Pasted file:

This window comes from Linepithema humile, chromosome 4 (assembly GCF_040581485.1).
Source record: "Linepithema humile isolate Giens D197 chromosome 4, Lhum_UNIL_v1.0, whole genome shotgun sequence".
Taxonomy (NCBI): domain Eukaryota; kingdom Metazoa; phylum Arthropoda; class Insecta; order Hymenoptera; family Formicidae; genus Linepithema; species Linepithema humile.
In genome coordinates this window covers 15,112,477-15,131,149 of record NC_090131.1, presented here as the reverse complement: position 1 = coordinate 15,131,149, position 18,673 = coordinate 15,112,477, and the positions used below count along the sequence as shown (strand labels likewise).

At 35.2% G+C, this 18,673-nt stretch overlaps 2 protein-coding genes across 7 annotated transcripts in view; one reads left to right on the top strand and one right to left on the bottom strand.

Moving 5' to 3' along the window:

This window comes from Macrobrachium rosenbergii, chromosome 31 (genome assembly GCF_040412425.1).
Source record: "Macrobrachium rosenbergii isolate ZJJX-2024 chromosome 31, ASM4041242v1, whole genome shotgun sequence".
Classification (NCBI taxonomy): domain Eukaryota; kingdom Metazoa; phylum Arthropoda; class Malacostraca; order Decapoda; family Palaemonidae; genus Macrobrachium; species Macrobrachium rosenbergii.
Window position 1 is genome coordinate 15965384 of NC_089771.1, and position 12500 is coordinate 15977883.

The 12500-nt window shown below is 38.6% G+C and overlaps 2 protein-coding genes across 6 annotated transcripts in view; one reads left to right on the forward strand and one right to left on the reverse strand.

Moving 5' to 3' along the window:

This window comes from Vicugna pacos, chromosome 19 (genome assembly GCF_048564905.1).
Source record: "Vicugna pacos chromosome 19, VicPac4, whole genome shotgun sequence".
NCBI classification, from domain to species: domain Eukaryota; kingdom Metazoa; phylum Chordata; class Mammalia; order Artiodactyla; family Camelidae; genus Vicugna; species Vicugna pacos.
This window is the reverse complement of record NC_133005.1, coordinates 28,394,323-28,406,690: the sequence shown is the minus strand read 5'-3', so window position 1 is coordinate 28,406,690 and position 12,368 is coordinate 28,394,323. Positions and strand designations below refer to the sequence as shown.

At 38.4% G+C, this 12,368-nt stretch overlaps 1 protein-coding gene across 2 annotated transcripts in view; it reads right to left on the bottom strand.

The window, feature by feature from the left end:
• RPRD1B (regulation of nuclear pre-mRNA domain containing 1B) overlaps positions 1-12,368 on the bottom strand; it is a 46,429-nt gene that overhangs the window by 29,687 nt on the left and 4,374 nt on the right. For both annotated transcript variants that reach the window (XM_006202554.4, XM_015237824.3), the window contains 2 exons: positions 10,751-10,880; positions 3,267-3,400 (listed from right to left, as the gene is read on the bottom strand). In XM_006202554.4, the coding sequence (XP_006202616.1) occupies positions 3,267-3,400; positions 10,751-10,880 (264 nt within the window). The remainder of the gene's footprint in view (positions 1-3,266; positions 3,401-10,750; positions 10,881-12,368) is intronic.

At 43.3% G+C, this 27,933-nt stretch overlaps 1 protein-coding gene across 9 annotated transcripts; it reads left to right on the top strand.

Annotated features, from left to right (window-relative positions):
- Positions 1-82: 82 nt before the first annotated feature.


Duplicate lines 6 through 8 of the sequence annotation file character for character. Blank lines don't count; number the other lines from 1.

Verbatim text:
Moving 5' to 3' along the window:

This window comes from Macrobrachium rosenbergii, chromosome 31 (genome assembly GCF_040412425.1).
Source record: "Macrobrachium rosenbergii isolate ZJJX-2024 chromosome 31, ASM4041242v1, whole genome shotgun sequence".